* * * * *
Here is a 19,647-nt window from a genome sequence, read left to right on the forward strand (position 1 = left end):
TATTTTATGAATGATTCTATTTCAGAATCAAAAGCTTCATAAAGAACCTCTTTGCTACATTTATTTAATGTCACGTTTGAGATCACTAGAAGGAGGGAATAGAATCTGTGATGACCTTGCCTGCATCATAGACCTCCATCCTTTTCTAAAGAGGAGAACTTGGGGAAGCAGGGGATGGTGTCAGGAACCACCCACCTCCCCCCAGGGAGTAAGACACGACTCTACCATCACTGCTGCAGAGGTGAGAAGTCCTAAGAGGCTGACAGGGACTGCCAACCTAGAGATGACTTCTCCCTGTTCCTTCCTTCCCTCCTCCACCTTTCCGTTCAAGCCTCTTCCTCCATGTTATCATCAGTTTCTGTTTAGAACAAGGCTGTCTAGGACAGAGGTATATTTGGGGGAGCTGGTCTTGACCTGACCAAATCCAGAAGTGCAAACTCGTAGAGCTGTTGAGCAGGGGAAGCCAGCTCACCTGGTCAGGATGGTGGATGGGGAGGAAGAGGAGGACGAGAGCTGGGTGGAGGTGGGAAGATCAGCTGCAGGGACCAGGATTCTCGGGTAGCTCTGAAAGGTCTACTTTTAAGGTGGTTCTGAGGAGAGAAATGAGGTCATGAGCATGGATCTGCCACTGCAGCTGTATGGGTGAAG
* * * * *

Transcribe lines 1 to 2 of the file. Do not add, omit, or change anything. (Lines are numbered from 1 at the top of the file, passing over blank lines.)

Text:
Here is a 19,647-nt window from a genome sequence, read left to right on the forward strand (position 1 = left end):
TATTTTATGAATGATTCTATTTCAGAATCAAAAGCTTCATAAAGAACCTCTTTGCTACATTTATTTAATGTCACGTTTGAGATCACTAGAAGGAGGGAATAGAATCTGTGATGACCTTGCCTGCATCATAGACCTCCATCCTTTTCTAAAGAGGAGAACTTGGGGAAGCAGGGGATGGTGTCAGGAACCACCCACCTCCCCCCAGGGAGTAAGACACGACTCTACCATCACTGCTGCAGAGGTGAGAAGTCCTAAGAGGCTGACAGGGACTGCCAACCTAGAGATGACTTCTCCCTGTTCCTTCCTTCCCTCCTCCACCTTTCCGTTCAAGCCTCTTCCTCCATGTTATCATCAGTTTCTGTTTAGAACAAGGCTGTCTAGGACAGAGGTATATTTGGGGGAGCTGGTCTTGACCTGACCAAATCCAGAAGTGCAAACTCGTAGAGCTGTTGAGCAGGGGAAGCCAGCTCACCTGGTCAGGATGGTGGATGGGGAGGAAGAGGAGGACGAGAGCTGGGTGGAGGTGGGAAGATCAGCTGCAGGGACCAGGATTCTCGGGTAGCTCTGAAAGGTCTACTTTTAAGGTGGTTCTGAGGAGAGAAATGAGGTCATGAGCATGGATCTGCCACTGCAGCTGTATGGGTGAAG